Our three most-read stories this year encapsulate the adage ‘the personal is political,’ exploring wider issues in the world through lived experiences. Look out for these writers in 2021.
“Who is that child not dancing like the other cats?” one of the other parents asked. Katy’s mother was stuck between embarrassment and intense pride. This is a story of courage, perseverance and overcoming adversity. Katy Barnett is a Professor at Melbourne Law School with extensive publications in private law and remedies law.
What are the consequences of help? A_tistic’s new performance Helping Hands explores the ways in which ‘help’ can leave scars on those with disabilities.
Joe Patterson’s journey to Vietnam summons up a country still marked with the ravages of war, as told through the stories of Australian veterans who now call the place home.
Anna Arstein-Kerslake and Claire Spivakovsky discuss the draft Terms of Reference recently released by the Disability Royal Commission, and whether it will address the issues of violence experienced by persons with disabilities.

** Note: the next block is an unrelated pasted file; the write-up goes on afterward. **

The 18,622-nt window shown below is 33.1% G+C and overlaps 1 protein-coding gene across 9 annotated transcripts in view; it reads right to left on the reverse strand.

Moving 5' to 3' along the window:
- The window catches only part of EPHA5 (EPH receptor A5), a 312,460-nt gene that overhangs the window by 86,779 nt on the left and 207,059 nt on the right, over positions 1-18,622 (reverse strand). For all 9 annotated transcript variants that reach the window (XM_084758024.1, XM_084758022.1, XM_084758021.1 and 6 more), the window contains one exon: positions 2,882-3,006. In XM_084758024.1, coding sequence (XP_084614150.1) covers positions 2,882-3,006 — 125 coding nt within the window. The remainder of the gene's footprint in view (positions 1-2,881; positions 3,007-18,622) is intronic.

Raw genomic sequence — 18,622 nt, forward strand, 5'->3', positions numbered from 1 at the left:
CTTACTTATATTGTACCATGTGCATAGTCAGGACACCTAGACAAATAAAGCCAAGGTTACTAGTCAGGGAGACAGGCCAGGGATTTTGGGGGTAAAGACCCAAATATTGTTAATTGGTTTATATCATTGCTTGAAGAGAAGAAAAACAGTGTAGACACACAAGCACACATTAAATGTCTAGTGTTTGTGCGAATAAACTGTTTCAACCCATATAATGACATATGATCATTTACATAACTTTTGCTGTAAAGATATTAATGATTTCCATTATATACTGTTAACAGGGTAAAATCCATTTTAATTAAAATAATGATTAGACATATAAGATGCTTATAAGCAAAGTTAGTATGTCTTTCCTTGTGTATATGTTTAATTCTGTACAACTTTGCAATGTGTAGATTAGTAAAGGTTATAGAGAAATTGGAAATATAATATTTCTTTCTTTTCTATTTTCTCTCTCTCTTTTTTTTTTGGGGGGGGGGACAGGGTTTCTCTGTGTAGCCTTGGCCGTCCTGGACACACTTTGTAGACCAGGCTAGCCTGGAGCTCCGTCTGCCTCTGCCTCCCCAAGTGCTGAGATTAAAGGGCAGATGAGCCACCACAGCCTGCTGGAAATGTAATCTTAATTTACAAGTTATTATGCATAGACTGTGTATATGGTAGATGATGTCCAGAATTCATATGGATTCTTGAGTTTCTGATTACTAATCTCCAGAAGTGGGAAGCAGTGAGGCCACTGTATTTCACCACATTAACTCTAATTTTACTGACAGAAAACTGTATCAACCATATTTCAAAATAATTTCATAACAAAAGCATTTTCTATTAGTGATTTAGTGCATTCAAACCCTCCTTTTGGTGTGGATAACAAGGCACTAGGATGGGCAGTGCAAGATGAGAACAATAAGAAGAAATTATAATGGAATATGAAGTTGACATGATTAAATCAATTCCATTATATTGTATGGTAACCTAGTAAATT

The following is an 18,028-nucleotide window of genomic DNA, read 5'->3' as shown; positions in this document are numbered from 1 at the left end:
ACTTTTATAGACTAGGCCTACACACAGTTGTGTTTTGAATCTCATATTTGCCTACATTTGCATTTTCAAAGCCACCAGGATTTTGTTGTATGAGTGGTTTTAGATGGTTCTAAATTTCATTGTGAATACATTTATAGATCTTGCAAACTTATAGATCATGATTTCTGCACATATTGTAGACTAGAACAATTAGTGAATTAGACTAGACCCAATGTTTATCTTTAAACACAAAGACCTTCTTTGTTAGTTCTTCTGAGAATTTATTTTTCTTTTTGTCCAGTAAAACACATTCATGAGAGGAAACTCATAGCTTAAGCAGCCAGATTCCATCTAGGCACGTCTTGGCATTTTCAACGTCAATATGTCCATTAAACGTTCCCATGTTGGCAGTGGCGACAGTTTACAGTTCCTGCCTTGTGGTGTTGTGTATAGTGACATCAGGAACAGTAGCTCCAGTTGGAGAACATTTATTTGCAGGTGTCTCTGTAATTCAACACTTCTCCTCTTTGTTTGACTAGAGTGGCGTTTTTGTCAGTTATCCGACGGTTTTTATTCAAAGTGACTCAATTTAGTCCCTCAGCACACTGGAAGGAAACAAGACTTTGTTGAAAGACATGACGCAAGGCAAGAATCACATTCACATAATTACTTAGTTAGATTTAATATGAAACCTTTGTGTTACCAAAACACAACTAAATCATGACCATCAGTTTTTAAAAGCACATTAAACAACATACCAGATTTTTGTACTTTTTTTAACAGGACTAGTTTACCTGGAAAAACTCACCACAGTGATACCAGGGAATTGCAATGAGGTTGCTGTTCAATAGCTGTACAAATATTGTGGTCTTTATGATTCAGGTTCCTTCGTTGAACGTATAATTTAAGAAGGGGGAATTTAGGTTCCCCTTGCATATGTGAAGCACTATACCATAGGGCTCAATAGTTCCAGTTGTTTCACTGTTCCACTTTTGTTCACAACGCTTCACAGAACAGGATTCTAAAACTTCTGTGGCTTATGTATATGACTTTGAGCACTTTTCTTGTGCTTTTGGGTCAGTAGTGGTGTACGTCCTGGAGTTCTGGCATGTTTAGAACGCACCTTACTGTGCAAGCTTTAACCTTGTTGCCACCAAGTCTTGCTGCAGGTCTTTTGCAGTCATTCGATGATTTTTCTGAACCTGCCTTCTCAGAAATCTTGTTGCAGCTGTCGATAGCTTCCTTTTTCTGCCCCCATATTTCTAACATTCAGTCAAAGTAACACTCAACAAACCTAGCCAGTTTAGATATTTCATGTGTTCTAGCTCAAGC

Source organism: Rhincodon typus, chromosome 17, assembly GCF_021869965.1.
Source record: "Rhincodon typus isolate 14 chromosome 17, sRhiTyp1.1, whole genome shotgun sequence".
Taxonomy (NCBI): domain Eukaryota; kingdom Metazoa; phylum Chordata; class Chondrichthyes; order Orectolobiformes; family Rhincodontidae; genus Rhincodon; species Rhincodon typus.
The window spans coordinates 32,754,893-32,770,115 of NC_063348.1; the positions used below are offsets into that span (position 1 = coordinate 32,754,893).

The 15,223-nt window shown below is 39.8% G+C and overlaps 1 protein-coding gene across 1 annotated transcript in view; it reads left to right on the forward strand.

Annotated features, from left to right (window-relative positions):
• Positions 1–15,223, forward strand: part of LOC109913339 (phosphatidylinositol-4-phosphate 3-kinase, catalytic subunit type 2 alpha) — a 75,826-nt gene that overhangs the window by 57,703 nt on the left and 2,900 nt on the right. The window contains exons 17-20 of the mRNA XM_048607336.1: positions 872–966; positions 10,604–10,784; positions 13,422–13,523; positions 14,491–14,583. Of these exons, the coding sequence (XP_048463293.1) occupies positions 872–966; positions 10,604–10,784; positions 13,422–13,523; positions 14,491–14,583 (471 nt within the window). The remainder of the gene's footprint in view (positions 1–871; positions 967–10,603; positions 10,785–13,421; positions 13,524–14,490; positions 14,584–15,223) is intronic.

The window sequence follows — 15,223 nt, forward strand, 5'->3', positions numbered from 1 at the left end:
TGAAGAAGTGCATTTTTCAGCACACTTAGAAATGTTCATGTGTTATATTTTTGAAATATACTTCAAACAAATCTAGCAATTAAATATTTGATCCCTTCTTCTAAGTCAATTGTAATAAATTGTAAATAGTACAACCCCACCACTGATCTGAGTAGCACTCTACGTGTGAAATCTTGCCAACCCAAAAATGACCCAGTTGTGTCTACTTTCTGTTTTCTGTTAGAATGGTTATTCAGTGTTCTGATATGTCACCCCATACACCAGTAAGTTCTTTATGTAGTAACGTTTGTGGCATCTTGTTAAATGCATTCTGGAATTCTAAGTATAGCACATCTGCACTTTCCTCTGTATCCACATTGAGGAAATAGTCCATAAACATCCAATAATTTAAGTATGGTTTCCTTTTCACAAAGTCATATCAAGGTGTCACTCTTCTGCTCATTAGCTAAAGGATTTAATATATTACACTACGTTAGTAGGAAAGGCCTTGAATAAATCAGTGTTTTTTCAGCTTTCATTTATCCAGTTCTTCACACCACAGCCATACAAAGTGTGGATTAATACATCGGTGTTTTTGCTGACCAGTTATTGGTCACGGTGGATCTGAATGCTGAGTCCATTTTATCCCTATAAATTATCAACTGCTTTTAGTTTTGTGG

Kate Wild explores the horrific and questionable events of one day in Armidale, New South Wales.
Poet Andy Jackson writes about bodily difference and in his latest collection he explores Marfan Syndrome through a series of portraits.
Ken Loach’s new film I, Daniel Blake reminds us that the so-called bludgers, cheaters and leaners of this world have their own stories that are worthy of our attention.
Right Now columnist Adolfo Aranjuez discusses the limitations of identity-based labels as bases for discourse on oppression and disadvantage.
Sam Ryan reviews ‘Siblings’ by Kate Strohm.
Adolfo Aranjuez interrogates the notion of privilege and explains why “equality” and “discrimination” are more complex than you think.